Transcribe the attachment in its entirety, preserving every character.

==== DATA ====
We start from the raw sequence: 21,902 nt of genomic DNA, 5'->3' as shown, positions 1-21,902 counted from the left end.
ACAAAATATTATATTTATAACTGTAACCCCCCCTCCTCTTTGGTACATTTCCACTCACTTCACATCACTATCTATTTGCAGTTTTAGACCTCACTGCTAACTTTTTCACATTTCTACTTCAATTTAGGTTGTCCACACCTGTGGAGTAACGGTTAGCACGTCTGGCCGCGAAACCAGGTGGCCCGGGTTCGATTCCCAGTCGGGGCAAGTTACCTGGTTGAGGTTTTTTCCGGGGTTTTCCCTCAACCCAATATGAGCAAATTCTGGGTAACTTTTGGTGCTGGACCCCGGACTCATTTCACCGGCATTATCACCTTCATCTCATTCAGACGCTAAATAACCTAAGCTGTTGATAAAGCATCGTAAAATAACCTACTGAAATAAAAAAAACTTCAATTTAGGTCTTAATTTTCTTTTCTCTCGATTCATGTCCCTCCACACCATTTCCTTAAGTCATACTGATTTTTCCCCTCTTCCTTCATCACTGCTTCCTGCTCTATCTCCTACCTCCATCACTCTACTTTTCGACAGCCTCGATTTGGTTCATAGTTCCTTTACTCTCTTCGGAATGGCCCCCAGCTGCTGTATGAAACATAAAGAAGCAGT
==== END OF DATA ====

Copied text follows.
We start from the raw sequence: 21,902 nt of genomic DNA, 5'->3' as shown, positions 1-21,902 counted from the left end.
ACAAAATATTATATTTATAACTGTAACCCCCCCTCCTCTTTGGTACATTTCCACTCACTTCACATCACTATCTATTTGCAGTTTTAGACCTCACTGCTAACTTTTTCACATTTCTACTTCAATTTAGGTTGTCCACACCTGTGGAGTAACGGTTAGCACGTCTGGCCGCGAAACCAGGTGGCCCGGGTTCGATTCCCAGTCGGGGCAAGTTACCTGGTTGAGGTTTTTTCCGGGGTTTTCCCTCAACCCAATATGAGCAAATTCTGGGTAACTTTTGGTGCTGGACCCCGGACTCATTTCACCGGCATTATCACCTTCATCTCATTCAGACGCTAAATAACCTAAGCTGTTGATAAAGCATCGTAAAATAACCTACTGAAATAAAAAAAACTTCAATTTAGGTCTTAATTTTCTTTTCTCTCGATTCATGTCCCTCCACACCATTTCCTTAAGTCATACTGATTTTTCCCCTCTTCCTTCATCACTGCTTCCTGCTCTATCTCCTACCTCCATCACTCTACTTTTCGACAGCCTCGATTTGGTTCATAGTTCCTTTACTCTCTTCGGAATGGCCCCCAGCTGCTGTATGAAACATAAAGAAGCAGT